Katharina Dalton, according to Marla Ahlgrimm, is the mother of modern women’s medicine. Dalton, who was one of the first women to obtain a medical degree from the Royal Free Hospital in London, “discovered” PMS at the most unlikely time in her life: when she was pregnant. At the time, Dalton was 32-years-old and had been suffering with migraine headaches for more than a decade. Halfway through her pregnancy, she realized the headaches had disappeared.
Marla Ahlgrimm explains that Dalton, in cooperation with an endocrinologist named Dr. Greene, concluded that progesterone deficiency was the cause of her recurrent pain. Progesterone levels are elevated during pregnancy. Together, the two physicians were published numerous times in British medical journals. They coined the phrase “premenstrual syndrome” in 1953.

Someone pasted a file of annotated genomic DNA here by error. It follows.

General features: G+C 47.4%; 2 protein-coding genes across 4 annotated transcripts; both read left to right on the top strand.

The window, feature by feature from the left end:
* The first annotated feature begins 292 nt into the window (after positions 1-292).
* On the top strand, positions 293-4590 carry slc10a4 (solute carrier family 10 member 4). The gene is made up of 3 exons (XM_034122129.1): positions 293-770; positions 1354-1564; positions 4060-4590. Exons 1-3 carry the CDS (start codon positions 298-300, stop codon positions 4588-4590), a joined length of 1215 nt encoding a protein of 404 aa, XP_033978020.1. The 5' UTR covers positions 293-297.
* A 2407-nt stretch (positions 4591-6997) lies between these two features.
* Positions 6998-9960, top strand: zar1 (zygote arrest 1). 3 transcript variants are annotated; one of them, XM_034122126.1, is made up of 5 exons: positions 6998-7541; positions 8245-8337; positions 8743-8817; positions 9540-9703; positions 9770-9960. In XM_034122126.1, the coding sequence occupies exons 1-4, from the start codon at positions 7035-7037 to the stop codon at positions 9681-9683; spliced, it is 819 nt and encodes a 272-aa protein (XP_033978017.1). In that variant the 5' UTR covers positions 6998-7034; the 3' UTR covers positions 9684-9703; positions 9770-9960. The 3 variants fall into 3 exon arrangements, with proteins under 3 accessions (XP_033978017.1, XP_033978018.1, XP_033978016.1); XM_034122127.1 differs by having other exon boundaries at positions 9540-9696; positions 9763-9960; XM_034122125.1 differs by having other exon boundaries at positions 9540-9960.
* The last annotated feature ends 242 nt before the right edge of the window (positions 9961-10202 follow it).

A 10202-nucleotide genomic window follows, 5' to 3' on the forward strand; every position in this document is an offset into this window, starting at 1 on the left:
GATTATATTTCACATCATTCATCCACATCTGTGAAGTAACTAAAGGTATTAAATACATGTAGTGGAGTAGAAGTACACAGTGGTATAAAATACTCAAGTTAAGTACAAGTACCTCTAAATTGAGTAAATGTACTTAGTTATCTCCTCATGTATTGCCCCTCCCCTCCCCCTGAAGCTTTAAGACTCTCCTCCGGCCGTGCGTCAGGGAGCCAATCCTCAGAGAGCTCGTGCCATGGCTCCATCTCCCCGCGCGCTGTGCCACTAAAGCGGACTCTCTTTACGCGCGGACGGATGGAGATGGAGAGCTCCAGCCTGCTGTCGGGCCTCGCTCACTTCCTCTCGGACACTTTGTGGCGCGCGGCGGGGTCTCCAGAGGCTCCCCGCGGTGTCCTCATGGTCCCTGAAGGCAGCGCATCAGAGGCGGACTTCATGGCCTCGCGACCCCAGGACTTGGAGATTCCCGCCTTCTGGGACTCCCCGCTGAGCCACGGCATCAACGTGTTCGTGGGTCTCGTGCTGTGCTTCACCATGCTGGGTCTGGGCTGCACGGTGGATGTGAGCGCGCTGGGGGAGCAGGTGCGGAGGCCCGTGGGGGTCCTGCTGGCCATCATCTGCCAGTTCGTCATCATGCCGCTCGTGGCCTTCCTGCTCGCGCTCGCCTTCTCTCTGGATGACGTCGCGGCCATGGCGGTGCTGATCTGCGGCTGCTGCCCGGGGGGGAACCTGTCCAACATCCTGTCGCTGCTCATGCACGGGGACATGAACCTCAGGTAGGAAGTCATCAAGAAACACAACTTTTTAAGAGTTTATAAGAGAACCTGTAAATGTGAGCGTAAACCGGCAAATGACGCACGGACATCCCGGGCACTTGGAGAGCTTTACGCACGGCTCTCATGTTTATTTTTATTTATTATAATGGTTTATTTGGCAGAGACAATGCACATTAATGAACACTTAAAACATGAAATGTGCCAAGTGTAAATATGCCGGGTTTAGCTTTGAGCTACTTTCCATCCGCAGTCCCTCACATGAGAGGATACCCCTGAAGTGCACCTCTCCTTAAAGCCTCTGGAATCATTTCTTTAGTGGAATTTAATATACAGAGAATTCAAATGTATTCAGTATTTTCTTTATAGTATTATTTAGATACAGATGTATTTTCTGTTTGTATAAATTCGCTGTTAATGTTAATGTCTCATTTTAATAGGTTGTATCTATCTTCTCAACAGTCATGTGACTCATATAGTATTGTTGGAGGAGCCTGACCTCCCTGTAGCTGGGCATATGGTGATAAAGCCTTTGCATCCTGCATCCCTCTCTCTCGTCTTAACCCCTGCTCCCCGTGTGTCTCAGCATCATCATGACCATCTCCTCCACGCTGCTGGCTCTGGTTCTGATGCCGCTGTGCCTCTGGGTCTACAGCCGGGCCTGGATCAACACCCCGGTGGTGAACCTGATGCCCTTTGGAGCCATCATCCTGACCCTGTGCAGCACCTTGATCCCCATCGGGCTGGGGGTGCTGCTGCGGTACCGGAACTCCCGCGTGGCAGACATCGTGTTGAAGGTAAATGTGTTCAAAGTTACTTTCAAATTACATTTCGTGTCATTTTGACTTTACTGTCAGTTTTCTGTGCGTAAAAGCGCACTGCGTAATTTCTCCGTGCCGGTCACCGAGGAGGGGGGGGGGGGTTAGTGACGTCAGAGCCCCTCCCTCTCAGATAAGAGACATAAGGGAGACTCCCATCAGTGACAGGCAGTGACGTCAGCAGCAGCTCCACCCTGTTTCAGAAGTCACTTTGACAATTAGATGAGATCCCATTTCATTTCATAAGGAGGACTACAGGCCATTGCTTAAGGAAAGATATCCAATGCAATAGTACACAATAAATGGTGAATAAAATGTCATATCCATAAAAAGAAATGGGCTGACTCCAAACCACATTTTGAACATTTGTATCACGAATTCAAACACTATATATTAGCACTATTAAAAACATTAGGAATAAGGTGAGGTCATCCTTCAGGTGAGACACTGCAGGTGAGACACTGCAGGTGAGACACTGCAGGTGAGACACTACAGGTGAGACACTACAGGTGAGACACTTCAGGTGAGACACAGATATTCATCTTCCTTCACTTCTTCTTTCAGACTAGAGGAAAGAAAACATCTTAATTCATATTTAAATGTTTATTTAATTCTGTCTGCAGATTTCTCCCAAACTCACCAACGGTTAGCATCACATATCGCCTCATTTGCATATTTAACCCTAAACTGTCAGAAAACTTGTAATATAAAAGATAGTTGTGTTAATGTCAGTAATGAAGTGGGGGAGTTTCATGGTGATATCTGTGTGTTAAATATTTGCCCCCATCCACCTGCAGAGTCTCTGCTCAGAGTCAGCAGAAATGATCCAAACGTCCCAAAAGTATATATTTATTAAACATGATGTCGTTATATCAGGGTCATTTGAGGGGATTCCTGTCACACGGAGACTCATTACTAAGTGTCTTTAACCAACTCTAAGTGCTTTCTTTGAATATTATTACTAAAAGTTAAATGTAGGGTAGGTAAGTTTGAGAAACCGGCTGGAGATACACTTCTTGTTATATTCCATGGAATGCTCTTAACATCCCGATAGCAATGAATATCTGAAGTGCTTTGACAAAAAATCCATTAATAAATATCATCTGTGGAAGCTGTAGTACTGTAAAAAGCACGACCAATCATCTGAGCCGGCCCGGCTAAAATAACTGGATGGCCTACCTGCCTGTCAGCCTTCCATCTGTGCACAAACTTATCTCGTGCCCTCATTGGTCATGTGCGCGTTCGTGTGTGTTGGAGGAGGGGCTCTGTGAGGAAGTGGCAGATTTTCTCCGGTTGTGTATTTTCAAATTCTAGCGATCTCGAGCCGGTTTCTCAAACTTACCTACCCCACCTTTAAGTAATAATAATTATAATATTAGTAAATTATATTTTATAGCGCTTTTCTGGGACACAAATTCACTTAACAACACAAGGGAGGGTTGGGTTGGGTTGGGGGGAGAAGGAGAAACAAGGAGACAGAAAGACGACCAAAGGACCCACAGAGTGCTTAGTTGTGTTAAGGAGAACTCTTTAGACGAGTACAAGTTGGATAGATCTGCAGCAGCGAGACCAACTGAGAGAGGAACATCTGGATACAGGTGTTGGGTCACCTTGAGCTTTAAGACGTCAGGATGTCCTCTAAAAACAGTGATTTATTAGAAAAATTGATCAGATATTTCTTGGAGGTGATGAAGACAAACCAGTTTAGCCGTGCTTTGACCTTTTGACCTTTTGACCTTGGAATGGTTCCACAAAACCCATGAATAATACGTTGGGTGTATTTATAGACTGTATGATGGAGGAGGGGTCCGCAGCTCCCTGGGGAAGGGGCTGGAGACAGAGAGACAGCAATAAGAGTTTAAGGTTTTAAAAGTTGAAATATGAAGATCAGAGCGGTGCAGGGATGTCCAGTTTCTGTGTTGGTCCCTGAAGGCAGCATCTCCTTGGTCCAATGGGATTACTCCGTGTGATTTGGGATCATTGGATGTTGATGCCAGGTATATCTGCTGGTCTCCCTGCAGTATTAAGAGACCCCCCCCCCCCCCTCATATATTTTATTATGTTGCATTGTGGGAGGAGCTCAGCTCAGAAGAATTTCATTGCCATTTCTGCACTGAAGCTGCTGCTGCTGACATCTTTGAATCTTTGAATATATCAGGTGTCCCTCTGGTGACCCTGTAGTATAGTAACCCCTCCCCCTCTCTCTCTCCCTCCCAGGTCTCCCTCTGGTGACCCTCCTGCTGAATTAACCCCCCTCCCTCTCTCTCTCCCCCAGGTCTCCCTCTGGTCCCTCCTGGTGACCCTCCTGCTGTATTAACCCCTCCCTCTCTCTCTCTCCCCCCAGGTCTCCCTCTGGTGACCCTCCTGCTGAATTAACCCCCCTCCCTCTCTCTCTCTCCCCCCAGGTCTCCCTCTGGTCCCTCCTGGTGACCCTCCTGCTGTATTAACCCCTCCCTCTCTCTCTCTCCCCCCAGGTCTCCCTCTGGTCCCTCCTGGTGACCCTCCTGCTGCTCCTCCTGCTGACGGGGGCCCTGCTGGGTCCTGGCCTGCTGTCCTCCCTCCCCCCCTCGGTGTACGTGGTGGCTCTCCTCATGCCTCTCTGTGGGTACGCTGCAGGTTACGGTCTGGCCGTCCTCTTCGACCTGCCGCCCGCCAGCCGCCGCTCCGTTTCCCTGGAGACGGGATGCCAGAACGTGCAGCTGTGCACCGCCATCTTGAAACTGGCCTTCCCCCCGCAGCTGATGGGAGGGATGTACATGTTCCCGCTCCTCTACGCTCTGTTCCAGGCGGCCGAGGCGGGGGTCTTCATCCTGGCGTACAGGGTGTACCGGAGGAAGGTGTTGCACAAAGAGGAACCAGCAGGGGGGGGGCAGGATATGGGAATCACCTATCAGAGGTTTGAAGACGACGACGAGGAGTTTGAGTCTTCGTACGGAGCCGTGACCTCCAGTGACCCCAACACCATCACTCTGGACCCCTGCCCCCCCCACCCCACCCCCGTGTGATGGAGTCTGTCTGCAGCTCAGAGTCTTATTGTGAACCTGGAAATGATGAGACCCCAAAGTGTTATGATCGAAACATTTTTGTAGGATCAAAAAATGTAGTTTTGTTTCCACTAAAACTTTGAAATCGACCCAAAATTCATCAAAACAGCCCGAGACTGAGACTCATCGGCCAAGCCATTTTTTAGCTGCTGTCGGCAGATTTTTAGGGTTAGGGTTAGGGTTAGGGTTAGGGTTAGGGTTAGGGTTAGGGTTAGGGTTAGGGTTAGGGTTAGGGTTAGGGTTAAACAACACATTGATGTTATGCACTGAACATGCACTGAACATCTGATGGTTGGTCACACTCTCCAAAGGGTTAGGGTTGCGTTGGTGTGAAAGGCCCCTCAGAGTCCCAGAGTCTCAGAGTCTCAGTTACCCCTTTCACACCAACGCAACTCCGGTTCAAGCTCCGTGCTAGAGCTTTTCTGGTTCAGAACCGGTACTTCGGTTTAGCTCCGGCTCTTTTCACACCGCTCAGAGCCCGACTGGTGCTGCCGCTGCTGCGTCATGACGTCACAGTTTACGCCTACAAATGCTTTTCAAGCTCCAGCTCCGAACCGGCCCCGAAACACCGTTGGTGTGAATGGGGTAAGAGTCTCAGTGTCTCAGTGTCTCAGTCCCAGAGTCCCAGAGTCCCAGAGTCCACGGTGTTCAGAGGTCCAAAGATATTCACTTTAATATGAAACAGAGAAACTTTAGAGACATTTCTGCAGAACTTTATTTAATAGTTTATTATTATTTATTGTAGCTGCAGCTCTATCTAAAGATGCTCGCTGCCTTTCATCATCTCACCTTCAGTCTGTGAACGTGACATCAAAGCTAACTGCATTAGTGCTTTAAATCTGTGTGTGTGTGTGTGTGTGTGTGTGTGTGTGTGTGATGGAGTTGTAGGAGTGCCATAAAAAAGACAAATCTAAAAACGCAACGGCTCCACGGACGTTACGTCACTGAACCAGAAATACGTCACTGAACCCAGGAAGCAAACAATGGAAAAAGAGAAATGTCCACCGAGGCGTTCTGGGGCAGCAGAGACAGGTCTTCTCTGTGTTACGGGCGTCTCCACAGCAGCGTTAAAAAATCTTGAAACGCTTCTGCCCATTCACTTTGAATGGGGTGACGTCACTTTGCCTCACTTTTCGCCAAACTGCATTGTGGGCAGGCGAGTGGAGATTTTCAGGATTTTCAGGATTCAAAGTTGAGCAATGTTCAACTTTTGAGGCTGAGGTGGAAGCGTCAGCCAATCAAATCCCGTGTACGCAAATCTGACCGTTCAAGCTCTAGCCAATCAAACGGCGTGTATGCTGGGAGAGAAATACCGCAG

Dr. Dalton dedicated her entire career to treating women with hormone issues surrounding their menstrual cycle. In conflict with popular opinion – and her mostly male coworkers and colleagues – Dr. Dalton asserted that women’s cyclic symptoms were not simply psychological. At the time, explains Marla Ahlgrimm, male physicians tended to diagnose women with “hysteria” when presenting with these recurrent symptoms, which include epilepsy, asthma, migraines, depression, fatigue, and irritability.
Fast forward to the 1970s to a young Marla Ahlgrimm, a budding pharmacist still carving out her reputation as a woman clinician in an industry dominated by men. Ahlgrimm, like Dalton, went against the grain to help women in the United States suffering with what was then still a relatively unknown disorder. Today, Marla Ahlgrimm is credited as a pioneer in the world of women’s hormone studies and has helped develop treatments that help women in many stages of life remain healthy and active.
Marla Ahlgrimm doubts that Dalton fully understood the impact she had in the world of women’s health but claims that it’s immeasurable as Dalton’s contributions continue to improve medicine today.